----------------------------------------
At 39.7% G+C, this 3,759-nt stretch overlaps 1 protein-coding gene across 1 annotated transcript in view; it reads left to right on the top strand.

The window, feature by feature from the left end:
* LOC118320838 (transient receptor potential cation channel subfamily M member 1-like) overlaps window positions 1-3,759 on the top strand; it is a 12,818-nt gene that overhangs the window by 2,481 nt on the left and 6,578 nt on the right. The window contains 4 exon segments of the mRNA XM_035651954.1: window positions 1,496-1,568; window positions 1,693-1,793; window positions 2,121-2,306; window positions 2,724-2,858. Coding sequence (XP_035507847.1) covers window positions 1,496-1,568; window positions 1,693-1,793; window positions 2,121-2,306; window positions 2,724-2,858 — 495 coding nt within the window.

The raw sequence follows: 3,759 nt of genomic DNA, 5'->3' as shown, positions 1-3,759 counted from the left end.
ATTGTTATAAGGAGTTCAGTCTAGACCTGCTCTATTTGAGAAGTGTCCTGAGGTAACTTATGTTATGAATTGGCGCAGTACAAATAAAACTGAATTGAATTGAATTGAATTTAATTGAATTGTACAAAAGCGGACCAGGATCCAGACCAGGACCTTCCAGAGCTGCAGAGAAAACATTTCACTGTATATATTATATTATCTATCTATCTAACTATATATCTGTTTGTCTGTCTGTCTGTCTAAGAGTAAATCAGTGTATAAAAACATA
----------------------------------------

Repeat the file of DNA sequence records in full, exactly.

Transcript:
At 39.7% G+C, this 3,759-nt stretch overlaps 1 protein-coding gene across 1 annotated transcript in view; it reads left to right on the top strand.

The window, feature by feature from the left end:
* LOC118320838 (transient receptor potential cation channel subfamily M member 1-like) overlaps window positions 1-3,759 on the top strand; it is a 12,818-nt gene that overhangs the window by 2,481 nt on the left and 6,578 nt on the right. The window contains 4 exon segments of the mRNA XM_035651954.1: window positions 1,496-1,568; window positions 1,693-1,793; window positions 2,121-2,306; window positions 2,724-2,858. Coding sequence (XP_035507847.1) covers window positions 1,496-1,568; window positions 1,693-1,793; window positions 2,121-2,306; window positions 2,724-2,858 — 495 coding nt within the window.

The raw sequence follows: 3,759 nt of genomic DNA, 5'->3' as shown, positions 1-3,759 counted from the left end.
ATTGTTATAAGGAGTTCAGTCTAGACCTGCTCTATTTGAGAAGTGTCCTGAGGTAACTTATGTTATGAATTGGCGCAGTACAAATAAAACTGAATTGAATTGAATTGAATTTAATTGAATTGTACAAAAGCGGACCAGGATCCAGACCAGGACCTTCCAGAGCTGCAGAGAAAACATTTCACTGTATATATTATATTATCTATCTATCTAACTATATATCTGTTTGTCTGTCTGTCTGTCTAAGAGTAAATCAGTGTATAAAAACATA